Shortly after I first discovered I was pregnant, I did what any millennial woman would do: I hopped on Pinterest, started a new board (titled “Hey Baby”, in case you were wondering), and started pinning anything and everything I could find related to new motherhood.
To say I was overwhelmed with information would be an understatement, but what stuck with me all through my pregnancy and to this day, were the hundreds of articles about how to “Survive”. How to Survive the Newborn Phase. How to Survive the First Year. Surviving the Threenager (aka how to not kill your toddler). These women were sharing their stories of trial, but rarely shared their triumphs. The articles often contained little advice and were more just horror stories about how bad new motherhood would be.
Well, for me, this was crushing. Since as long as I could remember, the thing I most wanted to be was a mother. I was especially looking forward to the newborn phase. I didn’t want to have to just “survive” it, I wanted to enjoy it. I wanted to thrive in living out the vocation that God had called me to. Was that even possible? I was suddenly filled with self-doubt. The barrage of negativity had tainted my experience as a mother before my baby had even arrived. I was petrified that no matter how prepared I was, that I wouldn’t be able to handle the constant needs of my baby. I felt inadequate as a mother before I had even given birth.
Well then an amazing thing happened. My baby arrived. And yes, the birth was hard—especially after the doctors made a last minute decision to refuse the epidural I had planned—but it was also so miraculous. After after those painful 20 hours in the hospital, she was finally here.
And all the scary things that I had read about in those articles started to happen. She was up all night. We struggled with nursing. I worried about her constantly. I understood exactly where the mothers of those articles were coming from. But I tried to think through how to “thrive” instead of “survive”.
I began to pray daily for God to equip me. Through His leading, I made a conscious decision not to let my emotions be determined by society’s negative expectations of new motherhood. I purposefully focused on the good, the pure, the precious. Every time she woke up at night I tried to remind myself, “I’m so happy she is awake because it means she is alive and I am here to care for her.” And when breastfeeding was painful, I reminded myself that God had equipped me to sustain her life. I prayed that it would get better. I sought help and reached for a support system in my husband and our families. And eventually it did get better.
Now, do not get me wrong, I am not at all trying to say that new motherhood is easy, especially for those struggling with postpartum depression. I know you can’t always “positive thought” your way out of the challenges of parenthood. And I encourage you to seek help from your doctors, ask for support from your loved ones, and pray unceasingly. And remember in all trials that God has equipped you to raise this child and will help you share the burden when it threatens to overwhelm you.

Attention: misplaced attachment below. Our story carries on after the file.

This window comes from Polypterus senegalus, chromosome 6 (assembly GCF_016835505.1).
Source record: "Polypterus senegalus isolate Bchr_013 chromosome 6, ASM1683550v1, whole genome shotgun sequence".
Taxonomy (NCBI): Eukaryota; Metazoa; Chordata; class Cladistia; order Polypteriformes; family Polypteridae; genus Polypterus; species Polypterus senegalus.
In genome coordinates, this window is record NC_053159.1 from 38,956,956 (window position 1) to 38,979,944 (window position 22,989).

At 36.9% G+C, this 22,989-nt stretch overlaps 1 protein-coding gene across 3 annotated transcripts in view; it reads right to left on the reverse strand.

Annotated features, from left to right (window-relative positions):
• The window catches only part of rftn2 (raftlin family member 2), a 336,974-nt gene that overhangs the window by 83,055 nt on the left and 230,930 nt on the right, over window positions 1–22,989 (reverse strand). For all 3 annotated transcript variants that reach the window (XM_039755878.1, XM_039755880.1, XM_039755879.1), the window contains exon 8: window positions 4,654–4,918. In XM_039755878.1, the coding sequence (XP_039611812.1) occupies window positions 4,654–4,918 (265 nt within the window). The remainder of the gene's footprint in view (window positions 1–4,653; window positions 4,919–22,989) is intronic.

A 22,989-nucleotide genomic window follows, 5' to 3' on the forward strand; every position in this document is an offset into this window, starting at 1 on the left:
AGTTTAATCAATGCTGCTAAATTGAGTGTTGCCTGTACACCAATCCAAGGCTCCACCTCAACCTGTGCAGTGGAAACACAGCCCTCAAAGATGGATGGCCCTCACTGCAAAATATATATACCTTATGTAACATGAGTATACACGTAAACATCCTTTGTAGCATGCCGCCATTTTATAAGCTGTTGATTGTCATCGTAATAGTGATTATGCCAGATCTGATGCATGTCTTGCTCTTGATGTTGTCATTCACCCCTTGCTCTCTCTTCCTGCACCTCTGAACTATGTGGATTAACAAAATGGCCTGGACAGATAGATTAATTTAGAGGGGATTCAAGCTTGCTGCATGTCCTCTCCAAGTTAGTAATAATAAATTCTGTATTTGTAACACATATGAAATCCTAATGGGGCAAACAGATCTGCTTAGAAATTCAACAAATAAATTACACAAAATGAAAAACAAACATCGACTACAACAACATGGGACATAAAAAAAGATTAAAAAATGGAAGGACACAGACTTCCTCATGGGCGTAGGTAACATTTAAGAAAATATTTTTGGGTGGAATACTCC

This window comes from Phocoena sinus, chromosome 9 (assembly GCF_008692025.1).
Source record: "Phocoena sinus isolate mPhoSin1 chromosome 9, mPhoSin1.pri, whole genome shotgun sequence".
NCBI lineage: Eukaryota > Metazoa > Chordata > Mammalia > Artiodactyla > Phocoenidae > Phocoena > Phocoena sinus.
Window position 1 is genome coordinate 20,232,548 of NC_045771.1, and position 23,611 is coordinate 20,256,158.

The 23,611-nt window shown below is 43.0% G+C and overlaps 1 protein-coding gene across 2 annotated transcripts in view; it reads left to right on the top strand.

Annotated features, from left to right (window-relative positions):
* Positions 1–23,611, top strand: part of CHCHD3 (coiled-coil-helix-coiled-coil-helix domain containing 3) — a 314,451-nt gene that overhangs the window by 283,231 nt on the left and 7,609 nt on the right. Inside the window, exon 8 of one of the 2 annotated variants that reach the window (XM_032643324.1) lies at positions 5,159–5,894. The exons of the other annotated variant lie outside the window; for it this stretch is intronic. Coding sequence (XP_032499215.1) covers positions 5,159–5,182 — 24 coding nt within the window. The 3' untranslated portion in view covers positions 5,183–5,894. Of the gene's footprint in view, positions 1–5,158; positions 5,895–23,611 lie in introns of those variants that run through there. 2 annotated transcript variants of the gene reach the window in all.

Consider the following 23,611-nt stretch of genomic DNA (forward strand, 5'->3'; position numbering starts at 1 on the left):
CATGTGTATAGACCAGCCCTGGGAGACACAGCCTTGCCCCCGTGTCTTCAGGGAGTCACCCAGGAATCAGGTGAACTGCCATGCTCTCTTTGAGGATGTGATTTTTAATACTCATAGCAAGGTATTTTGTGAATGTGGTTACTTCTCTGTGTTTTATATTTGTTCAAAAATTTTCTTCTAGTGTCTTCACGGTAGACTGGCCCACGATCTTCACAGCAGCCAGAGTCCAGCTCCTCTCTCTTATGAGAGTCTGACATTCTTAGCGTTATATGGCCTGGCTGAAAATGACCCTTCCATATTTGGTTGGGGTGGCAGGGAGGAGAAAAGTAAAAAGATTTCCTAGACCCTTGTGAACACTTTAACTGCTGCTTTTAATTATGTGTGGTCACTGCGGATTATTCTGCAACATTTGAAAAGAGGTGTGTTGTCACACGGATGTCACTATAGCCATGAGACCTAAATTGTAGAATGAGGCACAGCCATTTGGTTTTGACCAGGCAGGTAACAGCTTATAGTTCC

God has called you to do a difficult, amazing, and supremely important task. The devil wants to surround you with negativity and fear. He wants you to feel isolated and inadequate. He wants society to minimize the importance of the role you play. But the only way to combat the persistent negativity is through Christ and the ultimate joy that comes with fulfilling his calling for you.
Maybe you are a working mother, or maybe your vocation is to stay at home, but either way society has likely made you feel guilty for your decision. But the truth is that God calls and equips mothers in all paths of life and the Mama guilt is just the devil trying to corrupt the good work you are doing.
C.S. Lewis has been quoted saying “Children are not a distraction from more important work. They are the most important work.” No matter what motherhood looks like for you, you have been called to physically and spiritually care for the hands and feet of God. And when it is painful and overwhelming, Christ is there to help you carry the burden.
1 Thessalonians 5 calls us to “Rejoice always. Pray without ceasing. Give thanks in all circumstances.” Pray for your children and for your ability to raise them to know Him and do His will. Be joyful and grateful when the devil tempts you towards anger and frustration.
I know it’s easier said than done when your baby is screeching the whole way home (not crying, screeching. You Mamas know the difference.). Or when they have literally just soaked themselves and you with spit up (seriously, how can little bodies create so. much. fluid?). Or when your back aches from buying/bagging/unloading the groceries only to find out that your little darling has had a blowout in the carrier. That you’re wearing. At the store. (Sorry, just speaking from experience here.)
But, in all seriousness, I challenge you next time a crisis arrives to send God a quick prayer of thanks for your child’s life and health and for your ability to care for them. And then live out your vocation by handling the crisis like the strong, well-equipped, and beautiful child of God that you are.